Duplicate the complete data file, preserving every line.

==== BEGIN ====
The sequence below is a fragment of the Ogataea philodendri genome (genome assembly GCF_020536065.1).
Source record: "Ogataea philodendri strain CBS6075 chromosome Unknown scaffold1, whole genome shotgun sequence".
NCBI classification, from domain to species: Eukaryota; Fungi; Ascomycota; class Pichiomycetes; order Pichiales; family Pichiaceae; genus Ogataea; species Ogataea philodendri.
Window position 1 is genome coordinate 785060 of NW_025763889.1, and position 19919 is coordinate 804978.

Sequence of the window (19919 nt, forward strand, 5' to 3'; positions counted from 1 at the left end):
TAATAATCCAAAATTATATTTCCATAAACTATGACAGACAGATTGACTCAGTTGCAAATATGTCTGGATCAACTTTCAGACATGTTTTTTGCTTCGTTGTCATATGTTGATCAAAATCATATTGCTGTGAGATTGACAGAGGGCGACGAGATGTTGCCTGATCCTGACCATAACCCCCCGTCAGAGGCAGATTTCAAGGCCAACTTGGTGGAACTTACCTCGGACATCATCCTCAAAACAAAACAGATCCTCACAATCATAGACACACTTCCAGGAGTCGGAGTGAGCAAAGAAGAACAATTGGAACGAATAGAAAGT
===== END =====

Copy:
The sequence below is a fragment of the Ogataea philodendri genome (genome assembly GCF_020536065.1).
Source record: "Ogataea philodendri strain CBS6075 chromosome Unknown scaffold1, whole genome shotgun sequence".
NCBI classification, from domain to species: Eukaryota; Fungi; Ascomycota; class Pichiomycetes; order Pichiales; family Pichiaceae; genus Ogataea; species Ogataea philodendri.
Window position 1 is genome coordinate 785060 of NW_025763889.1, and position 19919 is coordinate 804978.

Sequence of the window (19919 nt, forward strand, 5' to 3'; positions counted from 1 at the left end):
TAATAATCCAAAATTATATTTCCATAAACTATGACAGACAGATTGACTCAGTTGCAAATATGTCTGGATCAACTTTCAGACATGTTTTTTGCTTCGTTGTCATATGTTGATCAAAATCATATTGCTGTGAGATTGACAGAGGGCGACGAGATGTTGCCTGATCCTGACCATAACCCCCCGTCAGAGGCAGATTTCAAGGCCAACTTGGTGGAACTTACCTCGGACATCATCCTCAAAACAAAACAGATCCTCACAATCATAGACACACTTCCAGGAGTCGGAGTGAGCAAAGAAGAACAATTGGAACGAATAGAAAGT